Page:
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West ‘complicit' in Third World corruption

Financial Times | September 26, 2007
Hugh Williamson

Western multinationals and financial centres are often “complicit in driving corruption in poor nations”, Transparency International, the anti-corruption watchdog, charged on Wednesday as it published its annual ranking of how corrupt different countries are perceived to be.

The comments came as the Berlin-based campaign group launched its annual Corruption Perceptions Index (CPI), which measures perceived levels of corruption around the world based on results of 14 surveys of experts and business people.

Denmark, Finland and New Zealand are seen as least corrupt, each scoring 9.4, while Burma and Somalia, scored worst among the 180 countries listed, achieving a score of 1.4. Ten represents ‘highly clean' while 0 represents ‘highly corrupt' TI said.

The index – widely used by governments, companies and development organisations as a corruption gauge – shows a perceived worsening of corruption in several major industrial countries compared with 2006.

The UK's score fell from 8.6 to 8.4, Germany fell from 8.0 to 7.8 and the US fell from 7.3 to 7.2. Italy improved its score significantly, increasing from 4.9 last year to 5.2 in 2007.

Huguette Labelle, TI chairwoman, criticised multinationals for double-standards, paying bribes in poor countries while behaving better at home, according to an advance copy of her speech at Wednesday's launch in London.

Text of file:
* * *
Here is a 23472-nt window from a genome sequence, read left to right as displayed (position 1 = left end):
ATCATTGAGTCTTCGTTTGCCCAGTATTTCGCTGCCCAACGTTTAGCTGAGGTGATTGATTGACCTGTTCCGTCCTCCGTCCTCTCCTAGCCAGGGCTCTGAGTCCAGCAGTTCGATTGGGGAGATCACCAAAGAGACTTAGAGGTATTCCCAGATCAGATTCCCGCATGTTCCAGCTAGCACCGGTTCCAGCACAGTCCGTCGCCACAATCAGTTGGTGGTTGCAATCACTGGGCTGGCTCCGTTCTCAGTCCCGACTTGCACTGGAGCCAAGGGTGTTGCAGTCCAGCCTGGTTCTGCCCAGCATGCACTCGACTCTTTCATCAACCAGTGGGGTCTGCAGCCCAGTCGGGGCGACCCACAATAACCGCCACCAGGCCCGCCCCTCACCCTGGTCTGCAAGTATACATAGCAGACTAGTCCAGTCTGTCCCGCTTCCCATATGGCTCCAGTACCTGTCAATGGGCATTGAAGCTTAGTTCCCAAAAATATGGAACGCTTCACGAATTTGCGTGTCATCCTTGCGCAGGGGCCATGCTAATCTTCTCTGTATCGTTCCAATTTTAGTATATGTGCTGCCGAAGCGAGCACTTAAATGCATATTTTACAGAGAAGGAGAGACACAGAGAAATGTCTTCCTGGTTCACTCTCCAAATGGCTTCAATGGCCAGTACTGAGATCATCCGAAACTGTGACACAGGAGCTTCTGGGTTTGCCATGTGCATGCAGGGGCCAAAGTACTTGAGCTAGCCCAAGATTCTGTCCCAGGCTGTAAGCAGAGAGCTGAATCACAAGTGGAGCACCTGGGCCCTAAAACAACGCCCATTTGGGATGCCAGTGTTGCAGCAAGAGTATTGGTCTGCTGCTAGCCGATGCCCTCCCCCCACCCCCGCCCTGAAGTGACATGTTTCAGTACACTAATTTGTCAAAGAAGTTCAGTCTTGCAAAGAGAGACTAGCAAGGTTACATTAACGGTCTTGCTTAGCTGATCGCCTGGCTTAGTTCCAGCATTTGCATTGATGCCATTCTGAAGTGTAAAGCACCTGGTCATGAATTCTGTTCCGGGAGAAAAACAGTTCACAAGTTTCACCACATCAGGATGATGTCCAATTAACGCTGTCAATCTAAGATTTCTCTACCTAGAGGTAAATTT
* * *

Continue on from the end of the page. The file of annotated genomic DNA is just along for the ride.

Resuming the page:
“The bribe money that buys a champagne lifestyle for corrupt officials in the poorest countries often originates in multinational companies based in the world's richest countries – the CPI's top scorers”, she said.

In addition, TI said “wealthy countries must regulate their financial centres more strictly”, as these allow “corrupt officials to move, hide and invest their illicitly gained wealth”.

Citing examples of difficulties in recovering “stolen wealth” from the Philippines and Nigeria, TI calls for tougher rules. “Leading banking centres should explore the development of uniform expedited procedures for the identification, freezing and repatriation of proceeds of corruption”.

Perceptions of corruption in Iraq have worsened, the index suggests. The country, on rank 178, scored only 1.5, compared with 1.9 in 2006. Afghanistan was included in the index for the first time this year, scoring 1.8.

Ms Labelle said that corruption is a blight on development efforts, especially in the poorest countries. “Despite some gains, corruption remains a enormous drain on resources sorely needed for education, health and infrastructure”.

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